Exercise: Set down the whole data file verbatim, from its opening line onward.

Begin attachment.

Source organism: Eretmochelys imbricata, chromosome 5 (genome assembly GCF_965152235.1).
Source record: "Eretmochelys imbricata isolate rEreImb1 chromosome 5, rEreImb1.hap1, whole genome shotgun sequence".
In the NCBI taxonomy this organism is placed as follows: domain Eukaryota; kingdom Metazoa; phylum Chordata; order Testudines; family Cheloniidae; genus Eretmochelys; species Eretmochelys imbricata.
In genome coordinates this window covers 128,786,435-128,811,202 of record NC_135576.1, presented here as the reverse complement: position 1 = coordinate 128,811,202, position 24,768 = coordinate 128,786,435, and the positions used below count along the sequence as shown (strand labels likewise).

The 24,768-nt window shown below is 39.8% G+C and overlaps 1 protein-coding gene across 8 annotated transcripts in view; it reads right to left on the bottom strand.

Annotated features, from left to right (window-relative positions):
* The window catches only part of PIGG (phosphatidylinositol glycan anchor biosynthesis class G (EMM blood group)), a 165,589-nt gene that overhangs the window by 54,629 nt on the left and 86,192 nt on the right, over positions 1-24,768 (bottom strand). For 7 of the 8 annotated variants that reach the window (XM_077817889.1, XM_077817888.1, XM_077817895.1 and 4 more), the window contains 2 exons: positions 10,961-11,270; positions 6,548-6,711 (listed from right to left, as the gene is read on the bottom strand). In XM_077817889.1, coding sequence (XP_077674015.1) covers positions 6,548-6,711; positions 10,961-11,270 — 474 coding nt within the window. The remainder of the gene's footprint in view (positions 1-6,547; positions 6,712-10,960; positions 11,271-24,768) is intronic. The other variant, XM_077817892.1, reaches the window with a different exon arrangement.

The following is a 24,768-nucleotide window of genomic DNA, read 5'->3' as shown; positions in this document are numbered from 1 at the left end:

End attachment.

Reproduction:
Source organism: Eretmochelys imbricata, chromosome 5 (genome assembly GCF_965152235.1).
Source record: "Eretmochelys imbricata isolate rEreImb1 chromosome 5, rEreImb1.hap1, whole genome shotgun sequence".
In the NCBI taxonomy this organism is placed as follows: domain Eukaryota; kingdom Metazoa; phylum Chordata; order Testudines; family Cheloniidae; genus Eretmochelys; species Eretmochelys imbricata.
In genome coordinates this window covers 128,786,435-128,811,202 of record NC_135576.1, presented here as the reverse complement: position 1 = coordinate 128,811,202, position 24,768 = coordinate 128,786,435, and the positions used below count along the sequence as shown (strand labels likewise).

The 24,768-nt window shown below is 39.8% G+C and overlaps 1 protein-coding gene across 8 annotated transcripts in view; it reads right to left on the bottom strand.

Annotated features, from left to right (window-relative positions):
* The window catches only part of PIGG (phosphatidylinositol glycan anchor biosynthesis class G (EMM blood group)), a 165,589-nt gene that overhangs the window by 54,629 nt on the left and 86,192 nt on the right, over positions 1-24,768 (bottom strand). For 7 of the 8 annotated variants that reach the window (XM_077817889.1, XM_077817888.1, XM_077817895.1 and 4 more), the window contains 2 exons: positions 10,961-11,270; positions 6,548-6,711 (listed from right to left, as the gene is read on the bottom strand). In XM_077817889.1, coding sequence (XP_077674015.1) covers positions 6,548-6,711; positions 10,961-11,270 — 474 coding nt within the window. The remainder of the gene's footprint in view (positions 1-6,547; positions 6,712-10,960; positions 11,271-24,768) is intronic. The other variant, XM_077817892.1, reaches the window with a different exon arrangement.

The following is a 24,768-nucleotide window of genomic DNA, read 5'->3' as shown; positions in this document are numbered from 1 at the left end: